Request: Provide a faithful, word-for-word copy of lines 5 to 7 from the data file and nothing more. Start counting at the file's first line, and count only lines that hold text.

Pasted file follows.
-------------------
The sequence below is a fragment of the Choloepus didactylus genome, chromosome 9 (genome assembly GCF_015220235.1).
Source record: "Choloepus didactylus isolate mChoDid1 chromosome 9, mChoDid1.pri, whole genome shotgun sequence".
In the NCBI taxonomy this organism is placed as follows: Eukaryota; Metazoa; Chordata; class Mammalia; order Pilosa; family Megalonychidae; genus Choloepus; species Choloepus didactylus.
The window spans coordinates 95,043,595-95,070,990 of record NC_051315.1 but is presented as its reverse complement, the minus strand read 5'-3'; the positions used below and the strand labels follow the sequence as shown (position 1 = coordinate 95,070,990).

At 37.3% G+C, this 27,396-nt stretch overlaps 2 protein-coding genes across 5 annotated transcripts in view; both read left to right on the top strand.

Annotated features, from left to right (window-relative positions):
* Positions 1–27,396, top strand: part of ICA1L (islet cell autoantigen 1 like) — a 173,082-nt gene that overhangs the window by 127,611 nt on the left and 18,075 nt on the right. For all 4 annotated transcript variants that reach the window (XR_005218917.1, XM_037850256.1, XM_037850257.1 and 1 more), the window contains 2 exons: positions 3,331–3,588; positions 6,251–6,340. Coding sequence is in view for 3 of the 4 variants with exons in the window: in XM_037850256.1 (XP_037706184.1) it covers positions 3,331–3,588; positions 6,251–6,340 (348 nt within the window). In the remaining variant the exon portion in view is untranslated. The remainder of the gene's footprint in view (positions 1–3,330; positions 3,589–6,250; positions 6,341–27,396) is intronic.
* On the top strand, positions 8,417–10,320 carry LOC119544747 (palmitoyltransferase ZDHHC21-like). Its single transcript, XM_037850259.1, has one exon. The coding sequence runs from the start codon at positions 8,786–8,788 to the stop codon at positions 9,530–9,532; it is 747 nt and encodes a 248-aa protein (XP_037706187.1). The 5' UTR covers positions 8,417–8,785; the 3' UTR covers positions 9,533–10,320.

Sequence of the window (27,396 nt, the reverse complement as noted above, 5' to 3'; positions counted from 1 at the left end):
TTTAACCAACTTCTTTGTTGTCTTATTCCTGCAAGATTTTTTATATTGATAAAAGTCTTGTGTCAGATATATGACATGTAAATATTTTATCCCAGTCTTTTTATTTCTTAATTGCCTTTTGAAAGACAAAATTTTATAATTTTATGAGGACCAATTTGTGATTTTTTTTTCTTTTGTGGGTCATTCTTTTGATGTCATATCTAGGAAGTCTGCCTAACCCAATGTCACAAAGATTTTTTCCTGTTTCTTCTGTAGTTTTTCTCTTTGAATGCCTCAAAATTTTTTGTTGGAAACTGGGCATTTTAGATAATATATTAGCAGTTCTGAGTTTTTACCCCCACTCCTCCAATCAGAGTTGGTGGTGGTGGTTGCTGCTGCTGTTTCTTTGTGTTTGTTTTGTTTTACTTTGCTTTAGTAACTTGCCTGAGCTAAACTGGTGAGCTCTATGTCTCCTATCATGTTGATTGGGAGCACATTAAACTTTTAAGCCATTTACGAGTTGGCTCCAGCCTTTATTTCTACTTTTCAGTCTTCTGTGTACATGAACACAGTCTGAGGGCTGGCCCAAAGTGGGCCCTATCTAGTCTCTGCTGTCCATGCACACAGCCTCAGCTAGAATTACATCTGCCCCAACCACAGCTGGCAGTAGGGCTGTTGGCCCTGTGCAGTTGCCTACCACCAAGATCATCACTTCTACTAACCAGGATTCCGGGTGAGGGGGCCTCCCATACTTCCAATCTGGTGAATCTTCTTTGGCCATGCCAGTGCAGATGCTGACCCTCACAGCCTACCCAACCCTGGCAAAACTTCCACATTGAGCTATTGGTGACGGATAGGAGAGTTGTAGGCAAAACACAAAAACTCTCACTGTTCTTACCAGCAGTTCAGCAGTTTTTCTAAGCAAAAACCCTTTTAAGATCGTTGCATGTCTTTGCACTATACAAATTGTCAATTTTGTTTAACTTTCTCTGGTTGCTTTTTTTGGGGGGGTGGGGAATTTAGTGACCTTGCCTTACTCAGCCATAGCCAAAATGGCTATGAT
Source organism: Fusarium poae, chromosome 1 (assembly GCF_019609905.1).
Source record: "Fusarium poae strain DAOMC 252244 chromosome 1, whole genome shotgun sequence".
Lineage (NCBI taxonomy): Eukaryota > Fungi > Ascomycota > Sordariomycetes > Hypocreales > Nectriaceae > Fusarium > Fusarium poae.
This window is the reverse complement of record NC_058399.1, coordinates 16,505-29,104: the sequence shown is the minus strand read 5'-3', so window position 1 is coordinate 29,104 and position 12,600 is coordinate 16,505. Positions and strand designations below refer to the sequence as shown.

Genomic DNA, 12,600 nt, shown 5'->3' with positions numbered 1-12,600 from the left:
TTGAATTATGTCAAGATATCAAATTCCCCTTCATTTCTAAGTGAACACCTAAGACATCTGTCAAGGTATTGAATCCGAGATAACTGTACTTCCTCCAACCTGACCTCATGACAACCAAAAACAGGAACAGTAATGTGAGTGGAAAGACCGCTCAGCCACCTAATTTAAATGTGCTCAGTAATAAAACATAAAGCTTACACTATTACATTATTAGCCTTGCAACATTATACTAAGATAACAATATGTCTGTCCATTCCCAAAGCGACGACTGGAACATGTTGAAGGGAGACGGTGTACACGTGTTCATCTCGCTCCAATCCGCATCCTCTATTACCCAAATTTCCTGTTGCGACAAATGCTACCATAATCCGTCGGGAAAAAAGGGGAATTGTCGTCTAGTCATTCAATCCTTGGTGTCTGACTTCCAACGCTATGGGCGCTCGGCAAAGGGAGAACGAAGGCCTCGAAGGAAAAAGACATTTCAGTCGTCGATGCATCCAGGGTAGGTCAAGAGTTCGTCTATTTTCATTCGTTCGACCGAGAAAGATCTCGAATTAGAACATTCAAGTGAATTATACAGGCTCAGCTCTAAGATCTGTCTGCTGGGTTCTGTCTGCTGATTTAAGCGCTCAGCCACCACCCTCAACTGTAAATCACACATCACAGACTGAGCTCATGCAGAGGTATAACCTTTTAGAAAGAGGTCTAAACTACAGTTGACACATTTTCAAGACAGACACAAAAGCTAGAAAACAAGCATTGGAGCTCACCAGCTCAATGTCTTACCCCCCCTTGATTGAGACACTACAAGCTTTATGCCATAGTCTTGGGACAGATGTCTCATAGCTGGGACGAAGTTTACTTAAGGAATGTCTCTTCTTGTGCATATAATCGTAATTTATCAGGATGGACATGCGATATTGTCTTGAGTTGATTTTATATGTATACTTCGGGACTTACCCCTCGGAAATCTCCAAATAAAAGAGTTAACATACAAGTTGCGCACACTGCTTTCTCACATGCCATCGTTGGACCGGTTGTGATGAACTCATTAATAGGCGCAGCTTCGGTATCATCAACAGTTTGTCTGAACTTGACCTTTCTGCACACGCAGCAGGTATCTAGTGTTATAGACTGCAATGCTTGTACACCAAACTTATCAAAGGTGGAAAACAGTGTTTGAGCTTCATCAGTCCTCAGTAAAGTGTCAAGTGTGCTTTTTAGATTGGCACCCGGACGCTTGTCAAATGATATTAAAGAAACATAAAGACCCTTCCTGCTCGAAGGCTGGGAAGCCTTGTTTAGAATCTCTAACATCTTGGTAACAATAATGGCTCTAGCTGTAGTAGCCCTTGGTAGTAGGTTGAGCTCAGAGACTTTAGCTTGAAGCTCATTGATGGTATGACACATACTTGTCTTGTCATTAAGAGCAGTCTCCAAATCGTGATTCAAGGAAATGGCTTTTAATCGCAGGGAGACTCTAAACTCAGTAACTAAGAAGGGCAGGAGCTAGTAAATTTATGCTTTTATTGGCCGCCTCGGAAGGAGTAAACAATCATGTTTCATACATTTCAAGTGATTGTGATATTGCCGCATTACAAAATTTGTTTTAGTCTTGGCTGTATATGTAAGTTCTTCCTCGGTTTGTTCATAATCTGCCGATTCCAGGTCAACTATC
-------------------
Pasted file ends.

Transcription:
At 37.3% G+C, this 27,396-nt stretch overlaps 2 protein-coding genes across 5 annotated transcripts in view; both read left to right on the top strand.

Annotated features, from left to right (window-relative positions):
* Positions 1–27,396, top strand: part of ICA1L (islet cell autoantigen 1 like) — a 173,082-nt gene that overhangs the window by 127,611 nt on the left and 18,075 nt on the right. For all 4 annotated transcript variants that reach the window (XR_005218917.1, XM_037850256.1, XM_037850257.1 and 1 more), the window contains 2 exons: positions 3,331–3,588; positions 6,251–6,340. Coding sequence is in view for 3 of the 4 variants with exons in the window: in XM_037850256.1 (XP_037706184.1) it covers positions 3,331–3,588; positions 6,251–6,340 (348 nt within the window). In the remaining variant the exon portion in view is untranslated. The remainder of the gene's footprint in view (positions 1–3,330; positions 3,589–6,250; positions 6,341–27,396) is intronic.